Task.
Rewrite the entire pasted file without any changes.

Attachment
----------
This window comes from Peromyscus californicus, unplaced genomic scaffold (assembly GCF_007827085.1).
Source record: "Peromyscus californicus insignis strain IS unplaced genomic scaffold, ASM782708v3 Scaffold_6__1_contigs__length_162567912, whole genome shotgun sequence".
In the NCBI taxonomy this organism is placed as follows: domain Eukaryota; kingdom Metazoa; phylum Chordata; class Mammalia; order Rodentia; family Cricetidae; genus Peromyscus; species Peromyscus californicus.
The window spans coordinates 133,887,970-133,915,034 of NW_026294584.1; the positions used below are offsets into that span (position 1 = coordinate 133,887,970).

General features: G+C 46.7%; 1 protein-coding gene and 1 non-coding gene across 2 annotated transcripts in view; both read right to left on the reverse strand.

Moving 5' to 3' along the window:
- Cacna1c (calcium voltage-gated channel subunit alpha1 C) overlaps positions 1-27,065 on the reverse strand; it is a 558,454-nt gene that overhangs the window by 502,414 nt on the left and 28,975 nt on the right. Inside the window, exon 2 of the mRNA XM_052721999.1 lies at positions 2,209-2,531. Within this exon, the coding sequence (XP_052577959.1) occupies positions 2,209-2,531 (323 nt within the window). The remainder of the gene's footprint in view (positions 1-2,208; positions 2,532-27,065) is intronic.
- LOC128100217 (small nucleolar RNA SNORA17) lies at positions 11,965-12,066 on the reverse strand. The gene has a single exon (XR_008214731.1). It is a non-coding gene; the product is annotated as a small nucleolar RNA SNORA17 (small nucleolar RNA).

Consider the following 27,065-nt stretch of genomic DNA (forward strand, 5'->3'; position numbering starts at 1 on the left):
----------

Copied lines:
This window comes from Peromyscus californicus, unplaced genomic scaffold (assembly GCF_007827085.1).
Source record: "Peromyscus californicus insignis strain IS unplaced genomic scaffold, ASM782708v3 Scaffold_6__1_contigs__length_162567912, whole genome shotgun sequence".
In the NCBI taxonomy this organism is placed as follows: domain Eukaryota; kingdom Metazoa; phylum Chordata; class Mammalia; order Rodentia; family Cricetidae; genus Peromyscus; species Peromyscus californicus.
The window spans coordinates 133,887,970-133,915,034 of NW_026294584.1; the positions used below are offsets into that span (position 1 = coordinate 133,887,970).

General features: G+C 46.7%; 1 protein-coding gene and 1 non-coding gene across 2 annotated transcripts in view; both read right to left on the reverse strand.

Moving 5' to 3' along the window:
- Cacna1c (calcium voltage-gated channel subunit alpha1 C) overlaps positions 1-27,065 on the reverse strand; it is a 558,454-nt gene that overhangs the window by 502,414 nt on the left and 28,975 nt on the right. Inside the window, exon 2 of the mRNA XM_052721999.1 lies at positions 2,209-2,531. Within this exon, the coding sequence (XP_052577959.1) occupies positions 2,209-2,531 (323 nt within the window). The remainder of the gene's footprint in view (positions 1-2,208; positions 2,532-27,065) is intronic.
- LOC128100217 (small nucleolar RNA SNORA17) lies at positions 11,965-12,066 on the reverse strand. The gene has a single exon (XR_008214731.1). It is a non-coding gene; the product is annotated as a small nucleolar RNA SNORA17 (small nucleolar RNA).

Consider the following 27,065-nt stretch of genomic DNA (forward strand, 5'->3'; position numbering starts at 1 on the left):